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Spend, no-shows and demand all up in UK, say promoters

Two months on from England’s full reopening, Live Nation, TEG & DHP execs tell IQ about new trends and challenges in the post-lockdown market

By IQ on 23 Sep 2021

DHP Family's Rock City, Nottingham

DHP Family's Rock City, Nottingham


image © Rock City

Leading promoters in the UK live industry say they’re experiencing mixed fortunes following the full reopening in England on 19 July.

As the sector launches into recovery mode, executives are reporting high levels of pent-up demand for many shows.

Denis Desmond, chairman of Live Nation UK and Ireland, says: “Artists, promoters, production and marketing teams are champing at the bit and ready to meet the demands.

“Thankfully our festivals happened, and we were very pleased with sales which proves that the demand for live music is still going strong. Now we’re moving into touring season and we have a busy schedule lined up for the rest of the year and into 2022.”

As the live sector prepares for what looks to be its busiest year ever from 1 January, promoters say the UK’s next challenge will be keeping up with demand given that much of the supply chain has yet to recover.

“We’ve got 18 months of touring coming up across the UK and all of the suppliers are going to be hugely stretched,” says Richard Buck, CEO of TEG MJR, the UK subsidiary of Sydney-based live entertainment and ticketing firm TEG.

“Artists, promoters, production and marketing teams are champing at the bit and ready to meet the demands”

Desmond agrees, adding: “Going forward there are still challenges including issues with the supply chain and many talented specialists have been forced to leave the sector, plus there remain complexities for touring in Europe post-Brexit.”

And as an autumn period of touring kicks off, the ongoing spectre of Covid-19 is a continued source of uncertainty for promoters who say the rate of no-shows at concerts is far higher than usual.

Buck reports “anywhere up to 50% no-shows, especially on postponed shows. It’s a little less if the show is taking place closer to the time when it was announced but at sell-out shows, there has been significant no-attendance”.

Buck believes the no-shows are down to an “amalgamation of low confidence, forgotten tickets and isolating” and predicts three to six months for the levels of attendance to go back to what they were pre-pandemic.

UK-based promoter and venue operator DHP Family is also experiencing high rates of no-shows and says it’s increasingly hard to predict attendance post-Freedom Day.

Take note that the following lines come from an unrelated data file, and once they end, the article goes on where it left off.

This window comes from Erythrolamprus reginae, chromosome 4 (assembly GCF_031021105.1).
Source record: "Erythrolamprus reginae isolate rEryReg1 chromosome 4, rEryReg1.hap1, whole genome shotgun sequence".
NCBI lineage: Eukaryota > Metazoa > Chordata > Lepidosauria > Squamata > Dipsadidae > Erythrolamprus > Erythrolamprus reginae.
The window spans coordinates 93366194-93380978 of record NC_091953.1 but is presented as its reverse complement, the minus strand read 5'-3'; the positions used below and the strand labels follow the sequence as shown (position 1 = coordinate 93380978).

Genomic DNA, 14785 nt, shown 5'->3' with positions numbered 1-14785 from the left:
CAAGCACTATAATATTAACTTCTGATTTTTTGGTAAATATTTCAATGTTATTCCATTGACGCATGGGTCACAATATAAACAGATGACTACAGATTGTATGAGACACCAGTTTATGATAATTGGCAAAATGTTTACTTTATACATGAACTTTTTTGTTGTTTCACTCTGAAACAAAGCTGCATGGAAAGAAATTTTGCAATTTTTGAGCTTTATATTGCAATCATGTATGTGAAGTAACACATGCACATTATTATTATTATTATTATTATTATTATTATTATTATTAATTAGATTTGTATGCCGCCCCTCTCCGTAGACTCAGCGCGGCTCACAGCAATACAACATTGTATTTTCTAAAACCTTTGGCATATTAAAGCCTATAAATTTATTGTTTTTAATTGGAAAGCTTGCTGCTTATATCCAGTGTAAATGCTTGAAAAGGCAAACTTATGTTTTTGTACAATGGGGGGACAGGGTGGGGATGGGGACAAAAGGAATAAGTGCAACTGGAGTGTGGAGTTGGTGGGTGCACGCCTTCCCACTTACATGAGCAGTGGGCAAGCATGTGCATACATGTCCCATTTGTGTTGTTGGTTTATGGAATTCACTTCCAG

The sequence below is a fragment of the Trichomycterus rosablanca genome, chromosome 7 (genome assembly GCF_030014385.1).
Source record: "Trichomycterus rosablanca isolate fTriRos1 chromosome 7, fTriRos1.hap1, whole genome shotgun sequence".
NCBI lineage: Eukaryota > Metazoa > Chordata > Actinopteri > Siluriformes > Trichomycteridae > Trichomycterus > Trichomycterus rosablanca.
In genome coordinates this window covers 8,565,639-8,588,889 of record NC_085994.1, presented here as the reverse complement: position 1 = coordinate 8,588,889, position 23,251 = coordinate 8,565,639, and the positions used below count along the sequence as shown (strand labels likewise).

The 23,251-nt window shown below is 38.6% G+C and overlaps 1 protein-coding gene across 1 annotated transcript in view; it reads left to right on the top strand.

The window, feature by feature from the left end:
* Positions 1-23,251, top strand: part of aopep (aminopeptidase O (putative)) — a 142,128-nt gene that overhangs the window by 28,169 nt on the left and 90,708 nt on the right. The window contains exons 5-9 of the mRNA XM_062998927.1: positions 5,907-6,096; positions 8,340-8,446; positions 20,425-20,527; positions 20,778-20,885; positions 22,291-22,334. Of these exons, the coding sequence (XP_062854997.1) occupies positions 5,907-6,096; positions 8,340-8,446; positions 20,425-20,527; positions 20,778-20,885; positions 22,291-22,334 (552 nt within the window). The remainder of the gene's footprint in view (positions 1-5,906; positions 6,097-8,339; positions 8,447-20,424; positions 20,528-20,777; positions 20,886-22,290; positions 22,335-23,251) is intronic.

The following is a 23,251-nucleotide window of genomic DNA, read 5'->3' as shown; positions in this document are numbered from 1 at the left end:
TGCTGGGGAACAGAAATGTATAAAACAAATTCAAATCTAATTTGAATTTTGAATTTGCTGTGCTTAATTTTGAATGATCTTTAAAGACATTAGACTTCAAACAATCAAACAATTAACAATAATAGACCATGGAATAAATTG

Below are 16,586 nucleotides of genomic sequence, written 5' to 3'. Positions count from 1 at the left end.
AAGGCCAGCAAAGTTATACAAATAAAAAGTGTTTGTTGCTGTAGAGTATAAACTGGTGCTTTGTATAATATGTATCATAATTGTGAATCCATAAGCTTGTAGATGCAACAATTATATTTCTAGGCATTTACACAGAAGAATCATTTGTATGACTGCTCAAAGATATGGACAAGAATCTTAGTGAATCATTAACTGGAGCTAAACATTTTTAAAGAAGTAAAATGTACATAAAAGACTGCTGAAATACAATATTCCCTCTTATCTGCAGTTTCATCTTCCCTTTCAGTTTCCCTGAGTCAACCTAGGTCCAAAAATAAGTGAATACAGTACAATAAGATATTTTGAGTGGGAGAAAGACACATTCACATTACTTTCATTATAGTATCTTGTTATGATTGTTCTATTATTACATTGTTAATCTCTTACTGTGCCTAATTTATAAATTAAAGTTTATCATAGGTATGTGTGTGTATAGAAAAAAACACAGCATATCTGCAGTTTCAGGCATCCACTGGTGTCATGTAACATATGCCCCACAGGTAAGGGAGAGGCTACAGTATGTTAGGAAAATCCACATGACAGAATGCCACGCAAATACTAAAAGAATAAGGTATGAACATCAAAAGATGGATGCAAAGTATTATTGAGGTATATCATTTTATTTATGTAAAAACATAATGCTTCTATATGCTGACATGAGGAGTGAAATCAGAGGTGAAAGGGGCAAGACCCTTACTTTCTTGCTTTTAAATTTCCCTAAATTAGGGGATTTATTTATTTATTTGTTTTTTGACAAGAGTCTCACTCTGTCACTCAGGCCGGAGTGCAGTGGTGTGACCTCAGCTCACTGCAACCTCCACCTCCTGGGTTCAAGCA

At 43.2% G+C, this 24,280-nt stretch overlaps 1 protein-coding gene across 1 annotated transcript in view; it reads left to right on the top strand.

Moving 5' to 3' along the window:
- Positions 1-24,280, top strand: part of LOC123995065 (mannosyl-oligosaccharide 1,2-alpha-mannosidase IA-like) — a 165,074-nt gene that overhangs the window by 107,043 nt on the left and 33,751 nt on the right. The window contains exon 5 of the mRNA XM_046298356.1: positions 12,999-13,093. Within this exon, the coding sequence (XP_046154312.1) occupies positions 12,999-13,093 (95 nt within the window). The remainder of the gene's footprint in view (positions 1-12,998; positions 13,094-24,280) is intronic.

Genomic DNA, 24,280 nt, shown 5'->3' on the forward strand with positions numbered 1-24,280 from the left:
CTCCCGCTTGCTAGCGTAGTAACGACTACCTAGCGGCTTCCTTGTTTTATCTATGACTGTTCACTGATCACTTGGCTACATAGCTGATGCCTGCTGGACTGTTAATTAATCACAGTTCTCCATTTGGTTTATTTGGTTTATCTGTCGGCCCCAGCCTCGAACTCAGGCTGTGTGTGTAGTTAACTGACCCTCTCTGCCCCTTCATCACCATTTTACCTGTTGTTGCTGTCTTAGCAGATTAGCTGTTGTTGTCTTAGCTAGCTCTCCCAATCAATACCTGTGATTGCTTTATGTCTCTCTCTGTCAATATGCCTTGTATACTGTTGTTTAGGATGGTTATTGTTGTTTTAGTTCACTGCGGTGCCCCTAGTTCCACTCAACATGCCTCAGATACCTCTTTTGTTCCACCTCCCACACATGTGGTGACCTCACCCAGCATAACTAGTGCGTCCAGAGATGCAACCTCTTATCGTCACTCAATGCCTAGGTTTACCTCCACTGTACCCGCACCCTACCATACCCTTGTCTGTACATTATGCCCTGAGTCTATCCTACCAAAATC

“[Attendance] varies by artist and how many times the show has been rescheduled etc,” says DHP’s director of live, Anton Lockwood.

“[There has been] anywhere up to 50% no-shows, especially on postponed shows”

“We’ve seen 20–30% on bigger shows. Typically smaller shows are less predictable; it can be 100% attendance or, if it’s the kind of show where the artist has been relying on their friends and family to turn up, it can be up to 75%. It’s all over the place.”

While refund requests are reportedly very low, most events are currently offering a refund to ticket holders who can’t attend due to a Covid-related illness on a discretionary basis.

“If it’s a rescheduled show, you’re entitled to a refund, the end,” says DHP’s Lockwood. “But there’s a debate about if you’ve got Covid, whether you’re entitled to a refund or we should just give a refund out of kindness.”

Fortunately, DHP has also not seen huge numbers of refund requests so far: “It’s not caused a problem but it is a worry because if you settle the show with the artist and then some of the refunds come in, you’ve got a problem.”

Buck says TEG MJR is being “lenient” when it comes to refunds but they are dealing with it on a case-by-case basis.

“We’re being a lot more liberal with refunds because we want people to buy in confidence when the market opens which is a slight double-edged sword,” he explains.

“2022 and 2023 sales have been disproportionately strong… probably 20-25% up on forecast”

“Previously, if you had a sold-out show it was sold out. Now, it’s a lot more difficult to settle on the other side because you’ve got refunds post-event,” Buck concludes.

But while Covid continues to cause operational complexities, Buck says the increase in spend-per-head at concerts is “dramatically up” versus pre-Covid and ticket sales for new shows have soared.

“2022 and 2023 sales have been disproportionately strong,” he says, “Probably 20-25% up on forecast.”

And with the threat of last-minute venue closures due to staff being ‘pinged’ (told to self-isolate by the NHS app) or contracting the disease, alongside similar worries with touring parties, many say recovery feels like a gradual process.

“We don’t know whether the shows are going to happen or not, whether the artist is going to be able to travel or they end up catching Covid,” says Lockwood.

“People assume it is all back to normal but everything is just much harder. It’s great to be back, don’t get me wrong, but the uncertainties have ramped up.”

 


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